Nestled along the southernmost stretch of North Carolina’s coast, the Brunswick Islands are known for their tranquility. Bypassed for points to their north and south by development, much of these five barrier islands are pristine, covered with rolling dunes and waving shore grasses. But that respite isn’t the only attraction. There’s plenty of golf to play, cuisine to taste, celebrations to join, history to explore, and unique views to enjoy—and it’s all an easy escape from Atlanta. Hop in the car and start the six-hour interstate drive, or catch a daily nonstop 90-minute flight from Hartsfield-Jackson at breakfast, and your toes can be in the sand by lunchtime.
While the Brunswick Islands offer enough adventures to fill several trips, these eight are the ones you won’t find just anywhere.
Explore North Carolina’s oldest standing lighthouse, Old Baldy
Standing at the Cape Fear River’s mouth for more than two centuries, Old Baldy is the elder statesman of North Carolina’s seven lighthouses. Today, instead of steering ships, it beckons visitors to automobile-free Bald Head Island. Follow the wooden stairs to its top, an easy climb that turns slightly more difficult if you continue up the ladder to the lantern room. Stop at Smith Island Museum, inside the keeper’s cottage for a souvenir and local ecology lesson.
Climb the state’s youngest lighthouse, Oak Island
Oak Island Lighthouse, across the Cape Fear River and within sight of Old Baldy when skies are their Carolina bluest, is the state’s youngest lighthouse. Climbing its 153 feet requires a reservation and some nerve. Instead of stairs, you’ll ascend a series of ship ladders to the top. There you’ll find panoramic views of Caswell Beach. Its gentle slope makes for spectacular shelling. The best time to go is right after the tide changes, when whelks, sand dollars, and countless other varieties are exposed.
Try the original (and tasty) Calabash seafood
What the small fishing port of Calabash lacks in size, it makes up in flavor. Savor it by grabbing a seat at one of the self-proclaimed “Seafood Capital of the World” family-run restaurants. Most were started by local fishermen almost a century ago, when they began serving visitors the shrimp, crab, scallops, and fish they plucked from nearby waters. The unique preparation—a light breading and gentle fry—and generous portions make it popular and widely imitated.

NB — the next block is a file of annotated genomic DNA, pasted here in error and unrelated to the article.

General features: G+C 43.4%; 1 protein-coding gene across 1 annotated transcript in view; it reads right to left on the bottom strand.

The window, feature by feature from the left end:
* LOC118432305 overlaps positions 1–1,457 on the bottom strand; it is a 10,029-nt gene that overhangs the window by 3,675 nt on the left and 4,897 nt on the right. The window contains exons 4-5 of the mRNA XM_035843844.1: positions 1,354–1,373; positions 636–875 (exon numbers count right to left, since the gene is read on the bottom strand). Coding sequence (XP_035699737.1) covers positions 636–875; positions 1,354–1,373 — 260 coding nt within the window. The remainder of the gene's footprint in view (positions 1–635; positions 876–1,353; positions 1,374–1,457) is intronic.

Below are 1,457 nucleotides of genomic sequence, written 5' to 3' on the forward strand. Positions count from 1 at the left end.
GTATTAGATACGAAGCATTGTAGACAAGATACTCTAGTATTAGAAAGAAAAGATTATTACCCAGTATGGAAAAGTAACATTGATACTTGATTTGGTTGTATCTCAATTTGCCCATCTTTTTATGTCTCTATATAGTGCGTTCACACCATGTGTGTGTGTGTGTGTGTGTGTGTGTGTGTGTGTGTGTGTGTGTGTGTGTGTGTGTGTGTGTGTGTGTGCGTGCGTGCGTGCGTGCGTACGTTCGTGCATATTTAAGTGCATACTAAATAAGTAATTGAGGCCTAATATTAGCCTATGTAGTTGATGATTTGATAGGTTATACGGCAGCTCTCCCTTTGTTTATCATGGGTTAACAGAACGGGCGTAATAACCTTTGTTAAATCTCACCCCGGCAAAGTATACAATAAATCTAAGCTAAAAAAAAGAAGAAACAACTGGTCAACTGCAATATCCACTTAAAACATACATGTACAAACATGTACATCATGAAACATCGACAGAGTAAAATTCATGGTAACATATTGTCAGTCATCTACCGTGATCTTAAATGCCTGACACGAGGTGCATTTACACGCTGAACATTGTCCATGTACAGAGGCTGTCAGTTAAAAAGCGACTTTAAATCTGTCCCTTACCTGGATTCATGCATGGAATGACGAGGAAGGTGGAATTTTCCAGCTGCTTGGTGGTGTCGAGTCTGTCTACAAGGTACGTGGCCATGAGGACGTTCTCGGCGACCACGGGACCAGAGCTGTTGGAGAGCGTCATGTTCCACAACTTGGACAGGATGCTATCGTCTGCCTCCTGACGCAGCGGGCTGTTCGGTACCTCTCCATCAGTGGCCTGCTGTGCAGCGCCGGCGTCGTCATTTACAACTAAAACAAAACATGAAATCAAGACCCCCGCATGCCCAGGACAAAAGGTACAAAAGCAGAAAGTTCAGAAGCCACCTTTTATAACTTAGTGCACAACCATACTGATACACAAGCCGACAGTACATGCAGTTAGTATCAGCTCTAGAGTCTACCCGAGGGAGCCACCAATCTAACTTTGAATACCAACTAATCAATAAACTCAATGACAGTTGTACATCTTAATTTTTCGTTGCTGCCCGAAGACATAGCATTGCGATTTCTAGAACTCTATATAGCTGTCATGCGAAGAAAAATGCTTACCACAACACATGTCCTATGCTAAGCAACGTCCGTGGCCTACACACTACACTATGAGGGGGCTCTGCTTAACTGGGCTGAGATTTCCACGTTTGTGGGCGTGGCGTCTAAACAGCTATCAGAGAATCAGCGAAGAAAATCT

Furry family members are welcome, too
Many of the islands’ accommodations are pet-friendly, and dogs are welcome to splash and run in the water and sand as long as beach-specific regulations are observed. At Caswell Beach, for example, dogs can be off leash in the morning year-round and in the late afternoon and evenings, October through April. Oak Island allows dogs on leash year-round and off leash mid-October to mid-March.
Take part in the state’s official Fourth of July Celebration
What started with a simple toast and a few cannon blasts in 1792 has become a 10-day celebration of our nation’s birthday. The North Carolina 4th of July Festival welcomes about 50,000 people, who see firsthand why Coastal Living named the “Best Beach Town in America for the Fourth of July,” to Southport each summer. Watch the parade, admire classic cars, and take part in plenty of family-friendly fun, beach activities, and a gigantic firework display on the waterfront.
Enjoy some solitude on one of the world’s best beaches
Ponder your thoughts to a soundtrack of rolling waves and salt-air breezes on Sunset Beach, where the lack of development earned it a spot on National Geographic’s list of the “21 Best Beaches in the World.” Explore adjacent Bird Island, where the Kindred Spirit Mailbox has stood for more than 35 years. Write your experiences or thoughts on the notebooks inside, or read entries left by previous visitors.
Play all the golf you like, all in one place
You’re never far from a tee in the Brunswick Islands. Nicknamed “North Carolina’s Golf Coast,” the islands are home to more than 30 golf courses, whose 120 miles of fairways wind through scenic stands of pine and oak and along quiet estuaries. Mild weather drives year-round play, and the variety of courses, designed by some of golf’s biggest legends—Arnold Palmer, Willard Byrd, Fred Couples, and Rees Jones—means you won’t have to play the same one twice.
See the real stars of Nicholas Sparks’ books and movies
If the Brunswick Islands seem familiar at first glance, you can credit North Carolina resident and novelist Nicholas Sparks. His books are filled with plenty of local sights, with more than a dozen starring in their movie versions. All of the filming locations are easy to explore and enjoy, starting with a drink and sunset view at Southport’s Old American Fish Co., where Katie Feldman worked as an Ivan’s Fish Shack waitress in “Safe Haven.”
Plan your one-of-a-kind beach vacation to the Brunswick Islands today and make memories you’ll treasure for years to come.